"In that sense, I’d like to see a cross-party working group with a remit that extends beyond the parliamentary cycle, which is imperative to have a material impact on the number of new homes being built."
Dave Trimingham, chief executive, and Richard Laming, senior director and head of economics, both at planning consultancy Turley, called for the government to refine the standard method for calculating housing need; recognise city regions, combined authorities and growth corridors as key drivers of national growth and prosperity; and provide incentives for planning positively above a minimum level.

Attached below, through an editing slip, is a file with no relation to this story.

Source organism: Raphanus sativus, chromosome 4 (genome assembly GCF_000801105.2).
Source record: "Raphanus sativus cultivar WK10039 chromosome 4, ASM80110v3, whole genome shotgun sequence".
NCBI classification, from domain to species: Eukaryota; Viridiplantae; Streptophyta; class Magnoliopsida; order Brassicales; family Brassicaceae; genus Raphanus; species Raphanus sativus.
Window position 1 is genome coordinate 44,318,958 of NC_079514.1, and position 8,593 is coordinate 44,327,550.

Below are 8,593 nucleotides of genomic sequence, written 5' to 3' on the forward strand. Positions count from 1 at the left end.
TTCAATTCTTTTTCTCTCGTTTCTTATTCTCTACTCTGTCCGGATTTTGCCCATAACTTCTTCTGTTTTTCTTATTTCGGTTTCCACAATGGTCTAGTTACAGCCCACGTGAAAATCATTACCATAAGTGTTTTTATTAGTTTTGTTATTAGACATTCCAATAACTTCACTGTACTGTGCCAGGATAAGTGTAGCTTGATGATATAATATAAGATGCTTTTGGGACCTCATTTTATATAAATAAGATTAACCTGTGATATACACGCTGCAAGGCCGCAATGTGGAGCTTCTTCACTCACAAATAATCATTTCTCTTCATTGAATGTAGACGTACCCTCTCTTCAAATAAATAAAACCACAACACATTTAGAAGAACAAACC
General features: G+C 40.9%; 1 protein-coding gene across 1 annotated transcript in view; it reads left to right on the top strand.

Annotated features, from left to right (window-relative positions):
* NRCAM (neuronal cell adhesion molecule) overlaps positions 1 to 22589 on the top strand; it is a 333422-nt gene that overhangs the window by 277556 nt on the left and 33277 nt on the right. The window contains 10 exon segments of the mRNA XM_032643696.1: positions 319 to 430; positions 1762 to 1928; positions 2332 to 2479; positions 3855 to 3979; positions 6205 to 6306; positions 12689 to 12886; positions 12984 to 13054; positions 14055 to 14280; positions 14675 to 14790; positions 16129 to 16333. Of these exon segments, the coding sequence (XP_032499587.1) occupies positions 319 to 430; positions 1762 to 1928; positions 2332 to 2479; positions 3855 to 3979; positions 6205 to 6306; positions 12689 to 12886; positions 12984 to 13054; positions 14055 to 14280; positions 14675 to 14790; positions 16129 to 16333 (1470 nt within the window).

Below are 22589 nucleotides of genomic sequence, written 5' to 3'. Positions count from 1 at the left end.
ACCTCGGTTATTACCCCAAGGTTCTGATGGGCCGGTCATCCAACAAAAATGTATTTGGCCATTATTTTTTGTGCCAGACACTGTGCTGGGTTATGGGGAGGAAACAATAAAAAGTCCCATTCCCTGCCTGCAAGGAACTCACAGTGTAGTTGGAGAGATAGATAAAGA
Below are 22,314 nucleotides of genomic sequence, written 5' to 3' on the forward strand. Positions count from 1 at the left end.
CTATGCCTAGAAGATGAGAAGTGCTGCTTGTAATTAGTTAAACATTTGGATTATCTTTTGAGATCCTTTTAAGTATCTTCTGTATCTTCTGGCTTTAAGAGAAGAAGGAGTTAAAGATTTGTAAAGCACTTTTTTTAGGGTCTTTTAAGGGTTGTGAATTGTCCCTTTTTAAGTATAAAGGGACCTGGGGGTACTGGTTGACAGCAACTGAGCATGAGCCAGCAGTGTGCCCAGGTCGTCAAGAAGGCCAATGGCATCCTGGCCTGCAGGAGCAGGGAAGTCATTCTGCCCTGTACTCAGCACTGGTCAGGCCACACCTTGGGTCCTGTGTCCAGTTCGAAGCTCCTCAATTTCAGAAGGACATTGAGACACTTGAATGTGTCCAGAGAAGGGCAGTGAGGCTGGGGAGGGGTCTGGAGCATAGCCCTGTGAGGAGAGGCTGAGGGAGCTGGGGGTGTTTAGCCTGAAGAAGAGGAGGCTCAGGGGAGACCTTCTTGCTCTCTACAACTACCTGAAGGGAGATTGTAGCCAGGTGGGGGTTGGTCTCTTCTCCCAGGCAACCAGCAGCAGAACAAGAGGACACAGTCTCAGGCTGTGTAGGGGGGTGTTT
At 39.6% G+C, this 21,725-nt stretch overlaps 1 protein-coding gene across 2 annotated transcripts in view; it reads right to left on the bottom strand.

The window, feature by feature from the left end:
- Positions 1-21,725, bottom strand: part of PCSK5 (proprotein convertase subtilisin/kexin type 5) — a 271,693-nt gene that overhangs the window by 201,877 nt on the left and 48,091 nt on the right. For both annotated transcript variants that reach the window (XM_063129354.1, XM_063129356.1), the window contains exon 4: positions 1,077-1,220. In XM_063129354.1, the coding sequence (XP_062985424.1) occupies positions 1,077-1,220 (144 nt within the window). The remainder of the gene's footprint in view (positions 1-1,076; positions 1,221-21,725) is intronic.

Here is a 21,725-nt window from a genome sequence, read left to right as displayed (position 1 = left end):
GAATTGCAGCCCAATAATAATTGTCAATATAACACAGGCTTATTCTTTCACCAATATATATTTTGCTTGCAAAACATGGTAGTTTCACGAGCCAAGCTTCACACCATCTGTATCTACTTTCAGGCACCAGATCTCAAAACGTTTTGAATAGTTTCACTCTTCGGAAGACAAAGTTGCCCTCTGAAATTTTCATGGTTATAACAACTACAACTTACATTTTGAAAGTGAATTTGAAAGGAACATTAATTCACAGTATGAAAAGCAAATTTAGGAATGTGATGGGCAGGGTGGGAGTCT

They also urged the government to introduce stamp duty tax reforms to widen the choice of family homes.
“The population of England is ageing and there is a well-documented issue with the under occupation of larger homes.
“This can, in turn, create access issues for growing households requiring larger properties and pressures at points on the housing ladder.
“The chancellor could consider the introduction of incentives for ‘downsizing’ households moving to housing products for older people.
“Introducing a stamp duty exemption on such products might incentivise moves and enhance availability of larger homes for families and larger households.”